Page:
Busy Bees Training, part of the UK’s largest childcare provider, Busy Bees Childcare group, has responded to the Department for Business, Innovation and Skills (BIS) latest statistical first release.
The figures revealed apprenticeship programmes were on the rise as a record number of people (872,000) were employed on government-funded apprenticeships during the 2014-15 academic year, and overall apprentice starts was up by more than 50,000 on the previous year.
Managing change is biggest challenge for HR functions in the next 12 months
Scientists reveal afternoon naps could boost learning
Higher level professional and technical education needs improving, says report
QA unveils the UK’s first ever IT degree apprenticeship
Commenting on the findings, Fay Gibbin, Training Manager, said: “It’s great to see apprenticeships being more widely recognised as a credible route to further education and we have seen more support for apprenticeships in the last year. This year at Busy Bees Training, we have seen an increase of 53.6 per cent on last year’s up take of our apprenticeship programmes, so our experience is in line with the Department for Business’ findings. We hope to see this figure rise year on year.”
The report also confirmed that a lower proportion of apprentices were under 19 compared to the number of adult learners, which account for 42 per cent of apprentices in 2014-2015 compared to just 36 per cent the year before.
These figures suggest the Government’s plans to use apprenticeship programmes to recruit school leavers and target youth unemployment have fallen short of expectations.
Going against these figures, Busy Bees Training currently has 26 per cent more under 19’s enrolled on their apprenticeship programme, compared to their adult learners. The training academy engages school leavers through work experience and traineeship programmes, careers fairs, social media, free support and advice, and materials for schools. Fay suggests ways in which the government can help support schools in keeping school leavers informed of their options:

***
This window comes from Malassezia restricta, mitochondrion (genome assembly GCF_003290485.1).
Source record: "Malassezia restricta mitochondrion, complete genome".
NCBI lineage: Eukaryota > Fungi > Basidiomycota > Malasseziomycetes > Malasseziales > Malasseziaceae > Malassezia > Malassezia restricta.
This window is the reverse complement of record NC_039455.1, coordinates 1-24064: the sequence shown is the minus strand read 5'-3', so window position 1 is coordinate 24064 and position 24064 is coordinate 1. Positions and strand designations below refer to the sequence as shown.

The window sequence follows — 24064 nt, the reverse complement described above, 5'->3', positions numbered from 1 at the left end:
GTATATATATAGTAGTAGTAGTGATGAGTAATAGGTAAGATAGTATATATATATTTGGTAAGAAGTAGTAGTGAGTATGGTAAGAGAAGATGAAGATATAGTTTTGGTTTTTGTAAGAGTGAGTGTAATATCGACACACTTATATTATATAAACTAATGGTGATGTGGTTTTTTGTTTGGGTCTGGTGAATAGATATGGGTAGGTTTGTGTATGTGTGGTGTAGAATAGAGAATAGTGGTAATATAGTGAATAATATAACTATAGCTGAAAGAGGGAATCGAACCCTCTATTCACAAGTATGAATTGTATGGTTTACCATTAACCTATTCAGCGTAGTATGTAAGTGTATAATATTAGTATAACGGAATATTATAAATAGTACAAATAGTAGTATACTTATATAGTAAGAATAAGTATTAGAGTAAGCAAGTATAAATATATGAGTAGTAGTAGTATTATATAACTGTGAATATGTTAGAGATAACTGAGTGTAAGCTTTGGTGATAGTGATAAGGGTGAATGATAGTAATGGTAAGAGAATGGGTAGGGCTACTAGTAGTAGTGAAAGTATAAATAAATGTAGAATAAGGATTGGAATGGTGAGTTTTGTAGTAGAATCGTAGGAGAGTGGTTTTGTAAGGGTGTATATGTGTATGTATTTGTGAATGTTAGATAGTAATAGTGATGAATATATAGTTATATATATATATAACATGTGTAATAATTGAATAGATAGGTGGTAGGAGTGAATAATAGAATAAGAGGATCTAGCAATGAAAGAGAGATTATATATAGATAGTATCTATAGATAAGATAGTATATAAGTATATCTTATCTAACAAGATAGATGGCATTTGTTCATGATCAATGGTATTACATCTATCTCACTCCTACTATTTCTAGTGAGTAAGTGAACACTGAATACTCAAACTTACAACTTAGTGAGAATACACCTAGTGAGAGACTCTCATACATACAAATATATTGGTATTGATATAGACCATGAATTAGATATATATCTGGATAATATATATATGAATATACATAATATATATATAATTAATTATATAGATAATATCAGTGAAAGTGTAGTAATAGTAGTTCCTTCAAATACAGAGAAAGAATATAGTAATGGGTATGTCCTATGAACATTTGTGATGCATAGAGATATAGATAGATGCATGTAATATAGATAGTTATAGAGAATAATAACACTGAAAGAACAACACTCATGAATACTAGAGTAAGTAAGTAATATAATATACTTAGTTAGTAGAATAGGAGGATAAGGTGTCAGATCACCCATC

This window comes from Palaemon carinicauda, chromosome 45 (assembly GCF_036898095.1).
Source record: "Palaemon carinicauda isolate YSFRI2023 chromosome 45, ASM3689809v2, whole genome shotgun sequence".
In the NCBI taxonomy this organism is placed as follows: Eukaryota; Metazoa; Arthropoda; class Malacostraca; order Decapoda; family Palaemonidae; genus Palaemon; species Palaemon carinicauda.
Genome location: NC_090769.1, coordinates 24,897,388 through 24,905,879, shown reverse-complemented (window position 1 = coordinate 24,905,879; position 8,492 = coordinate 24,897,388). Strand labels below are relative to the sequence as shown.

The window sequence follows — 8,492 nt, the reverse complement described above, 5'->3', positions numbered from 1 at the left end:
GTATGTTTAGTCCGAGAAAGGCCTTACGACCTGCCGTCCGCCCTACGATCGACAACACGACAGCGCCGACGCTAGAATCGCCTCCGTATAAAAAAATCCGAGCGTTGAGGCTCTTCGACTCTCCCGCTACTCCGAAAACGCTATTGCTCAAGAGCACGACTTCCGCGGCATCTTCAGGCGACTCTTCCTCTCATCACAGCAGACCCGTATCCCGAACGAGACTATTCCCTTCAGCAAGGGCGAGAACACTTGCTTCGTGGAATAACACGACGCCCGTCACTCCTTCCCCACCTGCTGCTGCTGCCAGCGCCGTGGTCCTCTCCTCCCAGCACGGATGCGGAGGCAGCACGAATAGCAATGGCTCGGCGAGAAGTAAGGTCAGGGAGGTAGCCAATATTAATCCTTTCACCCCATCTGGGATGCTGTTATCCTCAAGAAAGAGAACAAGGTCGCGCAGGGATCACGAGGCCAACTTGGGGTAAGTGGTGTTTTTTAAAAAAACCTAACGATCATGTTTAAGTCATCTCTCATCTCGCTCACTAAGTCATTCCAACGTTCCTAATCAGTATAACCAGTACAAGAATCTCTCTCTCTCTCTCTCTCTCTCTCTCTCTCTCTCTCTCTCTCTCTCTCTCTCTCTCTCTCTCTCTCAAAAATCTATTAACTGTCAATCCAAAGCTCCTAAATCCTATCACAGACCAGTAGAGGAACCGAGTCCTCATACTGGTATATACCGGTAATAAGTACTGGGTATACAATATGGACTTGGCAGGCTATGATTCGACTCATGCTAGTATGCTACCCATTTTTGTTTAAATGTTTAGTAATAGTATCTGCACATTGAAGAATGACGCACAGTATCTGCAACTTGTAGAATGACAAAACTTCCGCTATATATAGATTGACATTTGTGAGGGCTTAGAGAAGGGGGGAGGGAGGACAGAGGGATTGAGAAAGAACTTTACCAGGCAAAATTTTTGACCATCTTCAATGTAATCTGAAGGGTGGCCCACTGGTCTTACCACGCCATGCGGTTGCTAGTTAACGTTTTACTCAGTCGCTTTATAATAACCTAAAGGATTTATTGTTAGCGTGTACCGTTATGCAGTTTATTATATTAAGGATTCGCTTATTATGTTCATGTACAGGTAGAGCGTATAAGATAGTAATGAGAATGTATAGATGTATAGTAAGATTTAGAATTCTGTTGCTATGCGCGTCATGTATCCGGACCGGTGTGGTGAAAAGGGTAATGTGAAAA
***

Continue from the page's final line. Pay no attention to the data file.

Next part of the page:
“The disappointing figures on the lack of 16-18 year olds enrolling onto apprenticeships is unsurprising. A recent survey we carried out at Busy Bees Training found that 44 per cent of school leavers felt there wasn’t any information available to them about apprenticeships, with 36 per cent saying there was no guidance available from their school or college at all.
“The Government should provide free, up-to-date information on apprenticeship courses to schools, and consider putting incentive schemes in place to ensure that students who can achieve their career goals through an apprenticeship programme, rather than a costly, unnecessary degree course, are informed on the options available to them. Parents also need to be advised on the best course of action for their child’s future. Free government refresher courses should be made available to those responsible for offering careers advice to school leaver’s and their families, ensuring that there is a well-informed, expert careers adviser on hand in every secondary school throughout the UK.”
The BIS report also recognises that higher apprenticeships are on the rise, noting a strong growth on qualifications designed to deliver “high value skills British business need.”
The findings also revealed that Traineeship enrolments have doubled in the last year, however just 32 per cent of these progressed onto a job, apprenticeship or further training.
Busy Bees Training offer their own 20 week traineeship, which has seen 41 per cent enter into employment following the programme, with the remaining majority moving onto an apprenticeship.
Gibbin explains how Traineeships can help the UK workforce and says trainees should be supported in their roles: “Traineeship schemes offer young people who don’t have the appropriate skills or experience that employers are looking for the chance to gain practical skills through a work experience placement while gaining a recognised qualifcation.
“The aim of the scheme is to provide the foundations needed to go into employment and/or gain entry onto a recognised training programme. Not only will this impact on the success of the young people on the traineeship, but also the business, the wider industry and the economy.